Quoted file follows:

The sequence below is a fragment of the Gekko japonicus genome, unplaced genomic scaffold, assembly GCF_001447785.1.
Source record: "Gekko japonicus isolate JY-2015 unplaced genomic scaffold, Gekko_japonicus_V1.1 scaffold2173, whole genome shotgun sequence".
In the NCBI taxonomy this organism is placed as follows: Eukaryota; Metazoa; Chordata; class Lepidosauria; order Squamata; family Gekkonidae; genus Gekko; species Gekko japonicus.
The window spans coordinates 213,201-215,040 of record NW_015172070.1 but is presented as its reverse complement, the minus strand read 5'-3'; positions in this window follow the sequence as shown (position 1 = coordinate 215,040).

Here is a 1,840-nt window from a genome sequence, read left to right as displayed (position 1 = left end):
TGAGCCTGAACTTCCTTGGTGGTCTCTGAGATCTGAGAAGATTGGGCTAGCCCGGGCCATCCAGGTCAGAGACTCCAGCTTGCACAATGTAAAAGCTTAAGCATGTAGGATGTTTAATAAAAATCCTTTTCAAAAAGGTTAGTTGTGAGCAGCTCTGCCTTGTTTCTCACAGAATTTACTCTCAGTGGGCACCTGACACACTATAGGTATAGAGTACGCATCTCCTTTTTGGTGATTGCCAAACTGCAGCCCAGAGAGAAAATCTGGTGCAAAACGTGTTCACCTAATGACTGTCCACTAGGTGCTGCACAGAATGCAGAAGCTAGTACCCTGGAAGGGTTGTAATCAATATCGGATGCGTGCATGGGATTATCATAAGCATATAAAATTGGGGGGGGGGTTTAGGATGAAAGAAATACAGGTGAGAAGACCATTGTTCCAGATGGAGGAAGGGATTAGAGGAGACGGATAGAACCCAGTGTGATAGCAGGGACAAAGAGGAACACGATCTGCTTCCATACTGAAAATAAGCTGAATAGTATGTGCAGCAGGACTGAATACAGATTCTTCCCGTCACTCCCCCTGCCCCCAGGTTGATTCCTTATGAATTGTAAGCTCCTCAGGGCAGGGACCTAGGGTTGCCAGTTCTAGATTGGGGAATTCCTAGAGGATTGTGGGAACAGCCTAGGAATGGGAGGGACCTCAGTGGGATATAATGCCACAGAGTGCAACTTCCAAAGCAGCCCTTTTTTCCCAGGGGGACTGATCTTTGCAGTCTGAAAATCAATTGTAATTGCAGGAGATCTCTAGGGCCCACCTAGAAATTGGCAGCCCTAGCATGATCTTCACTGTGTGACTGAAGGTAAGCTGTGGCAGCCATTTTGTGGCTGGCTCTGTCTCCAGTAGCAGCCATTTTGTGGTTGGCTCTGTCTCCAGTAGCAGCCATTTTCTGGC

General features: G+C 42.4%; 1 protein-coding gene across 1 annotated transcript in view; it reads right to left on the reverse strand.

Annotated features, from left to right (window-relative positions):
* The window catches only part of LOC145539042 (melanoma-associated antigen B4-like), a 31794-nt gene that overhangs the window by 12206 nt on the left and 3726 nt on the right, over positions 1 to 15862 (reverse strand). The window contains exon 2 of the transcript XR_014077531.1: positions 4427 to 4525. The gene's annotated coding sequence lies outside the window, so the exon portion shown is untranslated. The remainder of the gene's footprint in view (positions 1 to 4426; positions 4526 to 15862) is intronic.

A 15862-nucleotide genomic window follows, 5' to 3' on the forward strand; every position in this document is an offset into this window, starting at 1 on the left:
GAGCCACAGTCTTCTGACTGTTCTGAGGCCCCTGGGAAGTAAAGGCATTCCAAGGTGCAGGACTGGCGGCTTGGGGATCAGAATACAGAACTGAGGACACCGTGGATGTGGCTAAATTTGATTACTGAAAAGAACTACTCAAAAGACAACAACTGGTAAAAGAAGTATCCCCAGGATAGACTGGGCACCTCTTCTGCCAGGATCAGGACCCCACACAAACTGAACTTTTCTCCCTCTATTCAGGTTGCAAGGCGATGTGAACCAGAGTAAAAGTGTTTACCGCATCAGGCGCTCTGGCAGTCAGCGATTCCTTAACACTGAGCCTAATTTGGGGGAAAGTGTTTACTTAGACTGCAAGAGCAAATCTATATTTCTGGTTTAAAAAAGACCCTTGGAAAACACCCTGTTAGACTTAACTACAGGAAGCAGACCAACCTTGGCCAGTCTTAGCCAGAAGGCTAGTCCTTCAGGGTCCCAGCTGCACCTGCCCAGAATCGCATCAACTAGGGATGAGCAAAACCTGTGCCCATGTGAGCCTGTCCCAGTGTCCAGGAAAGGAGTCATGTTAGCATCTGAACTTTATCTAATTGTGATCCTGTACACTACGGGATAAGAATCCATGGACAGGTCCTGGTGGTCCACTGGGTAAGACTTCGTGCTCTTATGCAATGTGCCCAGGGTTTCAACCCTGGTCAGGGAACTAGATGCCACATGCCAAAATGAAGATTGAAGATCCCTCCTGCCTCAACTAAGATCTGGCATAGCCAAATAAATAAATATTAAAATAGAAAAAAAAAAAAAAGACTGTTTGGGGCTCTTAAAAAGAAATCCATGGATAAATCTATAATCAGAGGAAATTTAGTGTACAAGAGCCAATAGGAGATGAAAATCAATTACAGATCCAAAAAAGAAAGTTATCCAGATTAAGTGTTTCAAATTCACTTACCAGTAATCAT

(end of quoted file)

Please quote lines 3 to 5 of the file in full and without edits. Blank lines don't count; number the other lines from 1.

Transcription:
In the NCBI taxonomy this organism is placed as follows: Eukaryota; Metazoa; Chordata; class Lepidosauria; order Squamata; family Gekkonidae; genus Gekko; species Gekko japonicus.
The window spans coordinates 213,201-215,040 of record NW_015172070.1 but is presented as its reverse complement, the minus strand read 5'-3'; positions in this window follow the sequence as shown (position 1 = coordinate 215,040).

Here is a 1,840-nt window from a genome sequence, read left to right as displayed (position 1 = left end):